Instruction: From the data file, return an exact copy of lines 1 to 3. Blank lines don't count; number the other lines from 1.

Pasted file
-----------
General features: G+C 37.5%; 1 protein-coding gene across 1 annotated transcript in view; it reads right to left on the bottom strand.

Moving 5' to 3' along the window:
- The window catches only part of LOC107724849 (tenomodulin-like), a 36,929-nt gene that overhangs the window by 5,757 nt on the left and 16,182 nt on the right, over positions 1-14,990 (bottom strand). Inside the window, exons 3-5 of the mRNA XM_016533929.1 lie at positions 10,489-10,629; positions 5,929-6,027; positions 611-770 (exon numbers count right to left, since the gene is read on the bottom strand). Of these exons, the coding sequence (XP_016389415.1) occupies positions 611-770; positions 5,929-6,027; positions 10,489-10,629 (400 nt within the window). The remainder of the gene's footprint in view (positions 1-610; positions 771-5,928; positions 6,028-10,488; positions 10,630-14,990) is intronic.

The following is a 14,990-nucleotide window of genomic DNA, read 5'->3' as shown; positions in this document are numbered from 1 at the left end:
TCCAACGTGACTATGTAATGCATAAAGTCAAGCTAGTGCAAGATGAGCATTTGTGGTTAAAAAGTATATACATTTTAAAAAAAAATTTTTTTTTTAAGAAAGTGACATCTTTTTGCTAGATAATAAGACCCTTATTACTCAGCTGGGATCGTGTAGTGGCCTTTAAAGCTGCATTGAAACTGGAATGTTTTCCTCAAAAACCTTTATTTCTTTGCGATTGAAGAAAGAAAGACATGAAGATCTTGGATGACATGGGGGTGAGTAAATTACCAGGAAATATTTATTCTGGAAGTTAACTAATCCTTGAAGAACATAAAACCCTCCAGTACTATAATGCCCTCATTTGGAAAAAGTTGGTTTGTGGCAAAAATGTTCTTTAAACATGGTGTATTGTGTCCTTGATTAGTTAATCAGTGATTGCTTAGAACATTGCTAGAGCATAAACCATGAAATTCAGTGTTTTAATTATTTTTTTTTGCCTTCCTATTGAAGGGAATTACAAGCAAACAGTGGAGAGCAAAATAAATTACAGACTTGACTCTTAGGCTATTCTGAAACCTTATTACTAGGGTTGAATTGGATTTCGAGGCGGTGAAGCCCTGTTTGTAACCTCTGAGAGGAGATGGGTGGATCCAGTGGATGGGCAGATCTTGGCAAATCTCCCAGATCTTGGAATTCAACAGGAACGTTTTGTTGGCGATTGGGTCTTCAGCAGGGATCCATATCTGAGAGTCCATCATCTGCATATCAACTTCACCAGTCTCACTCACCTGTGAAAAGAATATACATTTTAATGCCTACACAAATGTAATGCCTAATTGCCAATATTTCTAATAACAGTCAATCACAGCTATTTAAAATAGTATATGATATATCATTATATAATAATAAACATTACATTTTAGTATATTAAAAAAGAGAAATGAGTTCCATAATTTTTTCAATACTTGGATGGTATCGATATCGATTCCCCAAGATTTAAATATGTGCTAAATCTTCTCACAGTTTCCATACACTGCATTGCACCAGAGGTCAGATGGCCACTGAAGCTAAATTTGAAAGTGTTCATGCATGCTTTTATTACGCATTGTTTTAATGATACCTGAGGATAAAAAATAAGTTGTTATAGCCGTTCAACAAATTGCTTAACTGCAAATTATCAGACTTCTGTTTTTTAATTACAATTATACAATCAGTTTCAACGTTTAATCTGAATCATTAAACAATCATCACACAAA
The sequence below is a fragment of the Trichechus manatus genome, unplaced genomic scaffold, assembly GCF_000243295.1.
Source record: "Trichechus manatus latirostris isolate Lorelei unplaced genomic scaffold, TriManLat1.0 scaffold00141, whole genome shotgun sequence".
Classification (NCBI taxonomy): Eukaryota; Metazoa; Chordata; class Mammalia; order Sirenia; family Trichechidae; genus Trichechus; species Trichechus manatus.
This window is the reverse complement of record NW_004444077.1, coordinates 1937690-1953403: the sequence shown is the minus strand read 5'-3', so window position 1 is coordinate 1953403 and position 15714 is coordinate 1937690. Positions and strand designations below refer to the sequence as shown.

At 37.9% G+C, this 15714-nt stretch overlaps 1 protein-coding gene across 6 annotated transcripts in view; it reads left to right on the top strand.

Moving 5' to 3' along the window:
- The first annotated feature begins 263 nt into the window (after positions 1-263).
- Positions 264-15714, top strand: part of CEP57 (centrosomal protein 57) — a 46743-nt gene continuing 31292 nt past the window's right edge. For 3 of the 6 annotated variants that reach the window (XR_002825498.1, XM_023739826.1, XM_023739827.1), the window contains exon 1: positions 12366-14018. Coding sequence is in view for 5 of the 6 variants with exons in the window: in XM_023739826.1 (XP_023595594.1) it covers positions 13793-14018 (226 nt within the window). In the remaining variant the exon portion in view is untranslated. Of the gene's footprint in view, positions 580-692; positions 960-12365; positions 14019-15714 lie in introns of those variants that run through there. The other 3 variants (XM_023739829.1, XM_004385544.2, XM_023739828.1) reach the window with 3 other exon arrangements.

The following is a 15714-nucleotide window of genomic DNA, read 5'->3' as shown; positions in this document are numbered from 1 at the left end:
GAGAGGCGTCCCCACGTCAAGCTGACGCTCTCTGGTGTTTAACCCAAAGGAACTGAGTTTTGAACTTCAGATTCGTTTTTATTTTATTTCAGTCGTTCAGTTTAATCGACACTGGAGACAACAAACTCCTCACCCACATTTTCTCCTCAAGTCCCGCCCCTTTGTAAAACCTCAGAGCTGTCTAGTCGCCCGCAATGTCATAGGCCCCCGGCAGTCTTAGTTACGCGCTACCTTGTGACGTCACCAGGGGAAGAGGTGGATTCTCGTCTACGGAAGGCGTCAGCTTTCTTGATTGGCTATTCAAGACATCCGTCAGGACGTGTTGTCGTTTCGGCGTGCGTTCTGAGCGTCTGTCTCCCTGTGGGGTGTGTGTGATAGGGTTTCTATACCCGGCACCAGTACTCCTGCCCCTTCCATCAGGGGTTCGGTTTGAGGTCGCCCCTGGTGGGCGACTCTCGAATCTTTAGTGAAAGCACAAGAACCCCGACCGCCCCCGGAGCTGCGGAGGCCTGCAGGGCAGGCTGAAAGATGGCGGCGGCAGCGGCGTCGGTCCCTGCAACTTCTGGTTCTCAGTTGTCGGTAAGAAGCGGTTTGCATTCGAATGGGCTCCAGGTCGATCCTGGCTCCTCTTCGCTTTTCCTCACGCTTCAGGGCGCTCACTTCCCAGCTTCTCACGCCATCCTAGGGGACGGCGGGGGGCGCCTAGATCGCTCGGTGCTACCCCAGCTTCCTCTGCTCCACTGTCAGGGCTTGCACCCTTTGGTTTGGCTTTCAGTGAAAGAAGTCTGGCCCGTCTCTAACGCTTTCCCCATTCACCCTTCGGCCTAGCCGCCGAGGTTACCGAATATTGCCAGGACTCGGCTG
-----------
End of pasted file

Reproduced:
General features: G+C 37.5%; 1 protein-coding gene across 1 annotated transcript in view; it reads right to left on the bottom strand.

Moving 5' to 3' along the window:
- The window catches only part of LOC107724849 (tenomodulin-like), a 36,929-nt gene that overhangs the window by 5,757 nt on the left and 16,182 nt on the right, over positions 1-14,990 (bottom strand). Inside the window, exons 3-5 of the mRNA XM_016533929.1 lie at positions 10,489-10,629; positions 5,929-6,027; positions 611-770 (exon numbers count right to left, since the gene is read on the bottom strand). Of these exons, the coding sequence (XP_016389415.1) occupies positions 611-770; positions 5,929-6,027; positions 10,489-10,629 (400 nt within the window). The remainder of the gene's footprint in view (positions 1-610; positions 771-5,928; positions 6,028-10,488; positions 10,630-14,990) is intronic.